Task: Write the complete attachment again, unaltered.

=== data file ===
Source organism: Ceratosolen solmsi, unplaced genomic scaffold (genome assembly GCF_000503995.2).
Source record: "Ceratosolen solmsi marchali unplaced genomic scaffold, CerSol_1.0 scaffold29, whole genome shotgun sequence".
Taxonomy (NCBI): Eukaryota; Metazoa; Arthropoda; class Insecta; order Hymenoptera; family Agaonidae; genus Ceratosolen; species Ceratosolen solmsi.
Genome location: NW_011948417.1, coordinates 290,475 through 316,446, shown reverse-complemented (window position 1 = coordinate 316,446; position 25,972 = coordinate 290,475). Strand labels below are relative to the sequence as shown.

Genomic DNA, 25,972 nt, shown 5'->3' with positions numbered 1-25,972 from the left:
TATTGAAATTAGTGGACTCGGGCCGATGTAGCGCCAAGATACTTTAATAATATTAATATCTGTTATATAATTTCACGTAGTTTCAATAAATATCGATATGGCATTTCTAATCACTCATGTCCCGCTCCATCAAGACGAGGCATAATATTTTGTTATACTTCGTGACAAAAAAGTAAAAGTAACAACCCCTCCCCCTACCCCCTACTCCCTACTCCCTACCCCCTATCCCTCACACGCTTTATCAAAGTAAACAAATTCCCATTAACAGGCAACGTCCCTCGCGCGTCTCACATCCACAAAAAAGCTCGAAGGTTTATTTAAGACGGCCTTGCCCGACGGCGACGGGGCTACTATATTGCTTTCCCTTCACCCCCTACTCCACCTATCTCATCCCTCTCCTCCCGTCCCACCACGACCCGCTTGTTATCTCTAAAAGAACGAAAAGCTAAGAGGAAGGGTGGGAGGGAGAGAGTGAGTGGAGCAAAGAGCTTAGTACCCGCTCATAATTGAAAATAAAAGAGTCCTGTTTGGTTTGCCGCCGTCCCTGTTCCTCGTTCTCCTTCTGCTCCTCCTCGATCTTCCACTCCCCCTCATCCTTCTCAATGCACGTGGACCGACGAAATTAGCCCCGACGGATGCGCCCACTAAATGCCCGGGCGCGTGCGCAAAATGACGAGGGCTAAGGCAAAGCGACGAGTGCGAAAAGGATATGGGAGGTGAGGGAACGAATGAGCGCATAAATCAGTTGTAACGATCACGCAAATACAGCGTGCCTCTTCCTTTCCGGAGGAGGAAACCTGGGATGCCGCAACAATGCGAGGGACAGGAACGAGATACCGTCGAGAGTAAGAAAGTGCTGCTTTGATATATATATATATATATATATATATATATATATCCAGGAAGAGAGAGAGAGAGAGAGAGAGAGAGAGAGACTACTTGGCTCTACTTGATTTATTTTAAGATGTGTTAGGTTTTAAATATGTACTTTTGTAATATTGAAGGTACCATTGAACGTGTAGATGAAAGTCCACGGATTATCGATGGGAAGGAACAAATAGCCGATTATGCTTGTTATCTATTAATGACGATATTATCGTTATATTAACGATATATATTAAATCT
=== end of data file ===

Source organism: Ceratosolen solmsi, unplaced genomic scaffold (genome assembly GCF_000503995.2).
Source record: "Ceratosolen solmsi marchali unplaced genomic scaffold, CerSol_1.0 scaffold29, whole genome shotgun sequence".
Taxonomy (NCBI): Eukaryota; Metazoa; Arthropoda; class Insecta; order Hymenoptera; family Agaonidae; genus Ceratosolen; species Ceratosolen solmsi.
Genome location: NW_011948417.1, coordinates 290,475 through 316,446, shown reverse-complemented (window position 1 = coordinate 316,446; position 25,972 = coordinate 290,475). Strand labels below are relative to the sequence as shown.

Genomic DNA, 25,972 nt, shown 5'->3' with positions numbered 1-25,972 from the left:
TATTGAAATTAGTGGACTCGGGCCGATGTAGCGCCAAGATACTTTAATAATATTAATATCTGTTATATAATTTCACGTAGTTTCAATAAATATCGATATGGCATTTCTAATCACTCATGTCCCGCTCCATCAAGACGAGGCATAATATTTTGTTATACTTCGTGACAAAAAAGTAAAAGTAACAACCCCTCCCCCTACCCCCTACTCCCTACTCCCTACCCCCTATCCCTCACACGCTTTATCAAAGTAAACAAATTCCCATTAACAGGCAACGTCCCTCGCGCGTCTCACATCCACAAAAAAGCTCGAAGGTTTATTTAAGACGGCCTTGCCCGACGGCGACGGGGCTACTATATTGCTTTCCCTTCACCCCCTACTCCACCTATCTCATCCCTCTCCTCCCGTCCCACCACGACCCGCTTGTTATCTCTAAAAGAACGAAAAGCTAAGAGGAAGGGTGGGAGGGAGAGAGTGAGTGGAGCAAAGAGCTTAGTACCCGCTCATAATTGAAAATAAAAGAGTCCTGTTTGGTTTGCCGCCGTCCCTGTTCCTCGTTCTCCTTCTGCTCCTCCTCGATCTTCCACTCCCCCTCATCCTTCTCAATGCACGTGGACCGACGAAATTAGCCCCGACGGATGCGCCCACTAAATGCCCGGGCGCGTGCGCAAAATGACGAGGGCTAAGGCAAAGCGACGAGTGCGAAAAGGATATGGGAGGTGAGGGAACGAATGAGCGCATAAATCAGTTGTAACGATCACGCAAATACAGCGTGCCTCTTCCTTTCCGGAGGAGGAAACCTGGGATGCCGCAACAATGCGAGGGACAGGAACGAGATACCGTCGAGAGTAAGAAAGTGCTGCTTTGATATATATATATATATATATATATATATATATATCCAGGAAGAGAGAGAGAGAGAGAGAGAGAGAGAGAGACTACTTGGCTCTACTTGATTTATTTTAAGATGTGTTAGGTTTTAAATATGTACTTTTGTAATATTGAAGGTACCATTGAACGTGTAGATGAAAGTCCACGGATTATCGATGGGAAGGAACAAATAGCCGATTATGCTTGTTATCTATTAATGACGATATTATCGTTATATTAACGATATATATTAAATCT